Bulgarian Beekeepers Hit by Summer DroughtBusiness | October 25, 2012, Thursday // 13:32| views
Beekeepers from different parts of Bulgaria have complained that after the heavy winter they were hit by the summer drought. Photo by EPA/BGNES
Beekeepers from different parts of Bulgaria have complained that after the heavy winter they were hit by the drought.
Mladen Kotlarski, Chair of the Association of Professional Beekeepers in Bulgaria, said Thursday in an interview for investor.bg that the situation was very difficult in southern Bulgaria.
He explained that beekeepers from the districts of Shumen and Svishtov had reported output of 8kg per bee family, compared to the usual 10-12 kg.
Kotlarski added that the problem was not so serious in parts of Bulgaria which had seen rain during the summer.
He said that purchase prices of honey had remained unchanged despite the rising prices of all other products.
The Chair of the Association of Professional Beekeepers drew attention to the fact that fuels, which were a major expense for beekeepers, had reached lastingly high prices.
Kotlarski did not rule out an increase in honey prices over the next few months.
A few days ago, Bulgaria's Ministry of Agriculture and Food reported a record rate of absorption of the budget for beekeepers in 2012.
The Agriculture Ministry informed that a total of BGN 5.36 M had been absorbed under 1073 applications, or 82% of the earmarked funds.
The documents are being prepared for the new application period in 2013, which is expected to be opened in mid-November.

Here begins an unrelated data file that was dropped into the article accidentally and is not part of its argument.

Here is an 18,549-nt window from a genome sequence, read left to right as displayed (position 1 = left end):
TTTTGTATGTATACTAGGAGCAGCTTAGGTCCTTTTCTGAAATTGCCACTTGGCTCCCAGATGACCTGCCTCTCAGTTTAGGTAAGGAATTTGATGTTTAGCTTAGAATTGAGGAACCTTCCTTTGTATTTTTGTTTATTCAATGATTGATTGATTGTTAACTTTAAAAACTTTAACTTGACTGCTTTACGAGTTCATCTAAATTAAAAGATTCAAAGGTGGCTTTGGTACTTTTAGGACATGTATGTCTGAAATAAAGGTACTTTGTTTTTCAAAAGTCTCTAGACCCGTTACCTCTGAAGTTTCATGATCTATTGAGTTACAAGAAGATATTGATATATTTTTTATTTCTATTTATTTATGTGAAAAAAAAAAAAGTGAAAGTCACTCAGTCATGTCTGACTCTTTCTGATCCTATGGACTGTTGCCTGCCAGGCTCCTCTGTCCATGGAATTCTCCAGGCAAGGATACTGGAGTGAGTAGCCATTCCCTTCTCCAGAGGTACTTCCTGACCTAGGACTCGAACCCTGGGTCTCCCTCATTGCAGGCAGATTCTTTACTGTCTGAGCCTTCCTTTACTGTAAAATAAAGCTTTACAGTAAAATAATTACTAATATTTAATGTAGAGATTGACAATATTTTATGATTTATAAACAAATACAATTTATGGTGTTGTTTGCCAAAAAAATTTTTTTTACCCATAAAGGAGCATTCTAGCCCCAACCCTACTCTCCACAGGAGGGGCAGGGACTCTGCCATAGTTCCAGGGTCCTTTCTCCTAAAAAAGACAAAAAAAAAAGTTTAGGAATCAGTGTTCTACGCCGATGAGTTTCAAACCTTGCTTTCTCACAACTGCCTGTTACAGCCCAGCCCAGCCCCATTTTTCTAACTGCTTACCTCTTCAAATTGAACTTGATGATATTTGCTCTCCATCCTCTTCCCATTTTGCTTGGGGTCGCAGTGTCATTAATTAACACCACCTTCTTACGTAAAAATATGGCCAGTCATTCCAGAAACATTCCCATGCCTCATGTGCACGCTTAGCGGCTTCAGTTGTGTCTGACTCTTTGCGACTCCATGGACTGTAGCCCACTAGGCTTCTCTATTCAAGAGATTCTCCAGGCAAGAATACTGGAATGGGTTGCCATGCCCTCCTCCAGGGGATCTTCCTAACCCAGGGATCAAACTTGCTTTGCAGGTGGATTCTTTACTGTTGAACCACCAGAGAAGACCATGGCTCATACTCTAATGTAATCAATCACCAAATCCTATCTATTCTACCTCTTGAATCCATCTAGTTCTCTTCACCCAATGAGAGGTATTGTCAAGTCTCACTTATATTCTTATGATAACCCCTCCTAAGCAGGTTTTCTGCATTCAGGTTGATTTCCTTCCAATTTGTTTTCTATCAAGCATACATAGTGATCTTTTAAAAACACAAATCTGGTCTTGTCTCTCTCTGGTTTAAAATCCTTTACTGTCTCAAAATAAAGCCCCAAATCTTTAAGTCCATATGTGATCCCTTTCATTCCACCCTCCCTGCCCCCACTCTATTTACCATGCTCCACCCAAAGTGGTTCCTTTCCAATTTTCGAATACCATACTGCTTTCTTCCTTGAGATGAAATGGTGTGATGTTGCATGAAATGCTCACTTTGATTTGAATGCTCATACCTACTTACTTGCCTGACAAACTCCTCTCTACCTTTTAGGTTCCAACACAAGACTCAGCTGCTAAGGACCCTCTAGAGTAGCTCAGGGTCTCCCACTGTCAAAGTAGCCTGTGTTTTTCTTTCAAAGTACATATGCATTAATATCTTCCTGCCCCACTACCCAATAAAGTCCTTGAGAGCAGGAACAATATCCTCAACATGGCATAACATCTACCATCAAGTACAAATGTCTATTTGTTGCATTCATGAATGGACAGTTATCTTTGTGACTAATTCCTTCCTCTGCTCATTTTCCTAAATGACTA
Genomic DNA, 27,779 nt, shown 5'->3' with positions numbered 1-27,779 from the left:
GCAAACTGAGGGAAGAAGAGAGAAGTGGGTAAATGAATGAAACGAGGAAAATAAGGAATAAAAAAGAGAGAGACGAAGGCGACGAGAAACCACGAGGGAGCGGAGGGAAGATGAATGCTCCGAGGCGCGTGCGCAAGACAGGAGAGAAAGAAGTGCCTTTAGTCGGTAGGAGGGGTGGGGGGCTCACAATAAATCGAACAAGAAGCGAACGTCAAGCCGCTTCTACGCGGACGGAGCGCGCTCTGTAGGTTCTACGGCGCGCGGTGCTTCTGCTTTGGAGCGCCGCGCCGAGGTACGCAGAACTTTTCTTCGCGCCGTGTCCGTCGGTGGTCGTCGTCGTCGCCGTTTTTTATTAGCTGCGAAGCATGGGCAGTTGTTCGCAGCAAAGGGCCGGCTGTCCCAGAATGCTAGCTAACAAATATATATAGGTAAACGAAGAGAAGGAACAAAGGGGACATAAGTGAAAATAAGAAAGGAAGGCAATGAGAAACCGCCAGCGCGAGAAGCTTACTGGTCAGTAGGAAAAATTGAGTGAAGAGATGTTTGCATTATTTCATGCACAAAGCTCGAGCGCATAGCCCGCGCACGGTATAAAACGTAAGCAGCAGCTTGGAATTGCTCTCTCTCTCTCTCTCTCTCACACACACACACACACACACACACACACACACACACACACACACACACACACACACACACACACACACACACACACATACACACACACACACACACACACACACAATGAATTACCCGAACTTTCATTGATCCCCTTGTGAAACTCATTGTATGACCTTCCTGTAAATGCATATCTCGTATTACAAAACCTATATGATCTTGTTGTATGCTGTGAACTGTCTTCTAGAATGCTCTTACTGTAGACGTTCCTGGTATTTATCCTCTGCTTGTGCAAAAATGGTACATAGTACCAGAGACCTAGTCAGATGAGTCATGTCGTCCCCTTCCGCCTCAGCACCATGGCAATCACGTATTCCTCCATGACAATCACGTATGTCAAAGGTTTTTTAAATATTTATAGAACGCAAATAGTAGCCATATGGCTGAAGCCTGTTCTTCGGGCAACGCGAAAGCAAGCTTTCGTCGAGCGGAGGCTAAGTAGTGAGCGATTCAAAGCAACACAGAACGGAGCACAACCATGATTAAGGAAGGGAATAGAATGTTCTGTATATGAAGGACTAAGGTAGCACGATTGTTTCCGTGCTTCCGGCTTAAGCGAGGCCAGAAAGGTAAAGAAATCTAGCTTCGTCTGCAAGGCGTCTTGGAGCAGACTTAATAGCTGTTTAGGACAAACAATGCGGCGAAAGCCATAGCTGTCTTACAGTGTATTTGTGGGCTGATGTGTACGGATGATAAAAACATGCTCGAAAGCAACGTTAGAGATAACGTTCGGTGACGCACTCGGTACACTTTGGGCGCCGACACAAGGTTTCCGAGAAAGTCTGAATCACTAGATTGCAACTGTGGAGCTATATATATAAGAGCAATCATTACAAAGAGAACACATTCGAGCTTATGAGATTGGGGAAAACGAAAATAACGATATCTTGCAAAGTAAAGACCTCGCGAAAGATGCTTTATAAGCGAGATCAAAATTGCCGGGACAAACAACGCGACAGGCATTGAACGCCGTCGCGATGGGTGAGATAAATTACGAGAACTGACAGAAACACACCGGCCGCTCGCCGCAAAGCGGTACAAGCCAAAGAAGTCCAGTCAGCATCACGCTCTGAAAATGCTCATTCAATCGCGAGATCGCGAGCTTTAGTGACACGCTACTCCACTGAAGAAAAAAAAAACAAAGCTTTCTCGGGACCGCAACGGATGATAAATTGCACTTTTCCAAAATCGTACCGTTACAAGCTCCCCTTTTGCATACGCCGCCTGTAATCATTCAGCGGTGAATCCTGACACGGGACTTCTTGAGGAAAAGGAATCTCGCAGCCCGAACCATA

Representatives of the Association of Professional Beekeepers in Bulgaria, however, suggested that the money was not enough and also complained about the lack of measures to address the disappearance of bees.
Kotlarski suggested that the disappearance of bees had been recognized as a problem on a global scale, while the authorities in Bulgaria were still turning a blind eye to it.
He explained that Western Europe and the United States had developed bee preservation programs in the awareness that honey production was just a small part of the activities of bees.
Kotlarski emphasized that the European Commission regularly expanded the list of banned agricultural insecticides and pesticides which were harmful or deadly to bees.
Reminding of the indispensable role of bees in plant pollination, he reminded that Bulgarian authorities were still racking their brains on how to categorize bees to get aid for the sector from the Ministry of Agriculture and Food.
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